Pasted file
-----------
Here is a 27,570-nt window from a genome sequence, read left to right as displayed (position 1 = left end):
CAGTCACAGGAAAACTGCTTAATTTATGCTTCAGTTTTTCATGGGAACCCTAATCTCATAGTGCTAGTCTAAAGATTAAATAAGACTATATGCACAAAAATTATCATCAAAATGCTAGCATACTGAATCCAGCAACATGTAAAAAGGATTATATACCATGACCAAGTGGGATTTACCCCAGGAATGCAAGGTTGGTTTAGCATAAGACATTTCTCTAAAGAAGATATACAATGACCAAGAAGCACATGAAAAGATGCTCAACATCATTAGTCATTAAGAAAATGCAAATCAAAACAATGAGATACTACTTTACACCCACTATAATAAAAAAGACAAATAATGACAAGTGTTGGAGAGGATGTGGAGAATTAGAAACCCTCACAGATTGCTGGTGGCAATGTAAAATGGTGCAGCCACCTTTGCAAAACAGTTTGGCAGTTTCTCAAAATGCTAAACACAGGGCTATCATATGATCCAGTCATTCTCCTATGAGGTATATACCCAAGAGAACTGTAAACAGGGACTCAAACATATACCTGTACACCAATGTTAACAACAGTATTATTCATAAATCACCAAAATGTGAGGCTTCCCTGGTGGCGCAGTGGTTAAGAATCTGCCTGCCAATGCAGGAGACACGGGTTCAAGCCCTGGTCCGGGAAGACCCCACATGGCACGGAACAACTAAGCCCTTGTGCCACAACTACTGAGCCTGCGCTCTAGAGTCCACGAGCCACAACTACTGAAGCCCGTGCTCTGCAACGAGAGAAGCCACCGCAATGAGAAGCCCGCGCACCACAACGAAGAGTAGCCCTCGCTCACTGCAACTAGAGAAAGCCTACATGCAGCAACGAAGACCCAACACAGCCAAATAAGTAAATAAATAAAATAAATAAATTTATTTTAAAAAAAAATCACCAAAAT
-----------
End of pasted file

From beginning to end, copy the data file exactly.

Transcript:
Here is a 27,570-nt window from a genome sequence, read left to right as displayed (position 1 = left end):
CAGTCACAGGAAAACTGCTTAATTTATGCTTCAGTTTTTCATGGGAACCCTAATCTCATAGTGCTAGTCTAAAGATTAAATAAGACTATATGCACAAAAATTATCATCAAAATGCTAGCATACTGAATCCAGCAACATGTAAAAAGGATTATATACCATGACCAAGTGGGATTTACCCCAGGAATGCAAGGTTGGTTTAGCATAAGACATTTCTCTAAAGAAGATATACAATGACCAAGAAGCACATGAAAAGATGCTCAACATCATTAGTCATTAAGAAAATGCAAATCAAAACAATGAGATACTACTTTACACCCACTATAATAAAAAAGACAAATAATGACAAGTGTTGGAGAGGATGTGGAGAATTAGAAACCCTCACAGATTGCTGGTGGCAATGTAAAATGGTGCAGCCACCTTTGCAAAACAGTTTGGCAGTTTCTCAAAATGCTAAACACAGGGCTATCATATGATCCAGTCATTCTCCTATGAGGTATATACCCAAGAGAACTGTAAACAGGGACTCAAACATATACCTGTACACCAATGTTAACAACAGTATTATTCATAAATCACCAAAATGTGAGGCTTCCCTGGTGGCGCAGTGGTTAAGAATCTGCCTGCCAATGCAGGAGACACGGGTTCAAGCCCTGGTCCGGGAAGACCCCACATGGCACGGAACAACTAAGCCCTTGTGCCACAACTACTGAGCCTGCGCTCTAGAGTCCACGAGCCACAACTACTGAAGCCCGTGCTCTGCAACGAGAGAAGCCACCGCAATGAGAAGCCCGCGCACCACAACGAAGAGTAGCCCTCGCTCACTGCAACTAGAGAAAGCCTACATGCAGCAACGAAGACCCAACACAGCCAAATAAGTAAATAAATAAAATAAATAAATTTATTTTAAAAAAAAATCACCAAAAT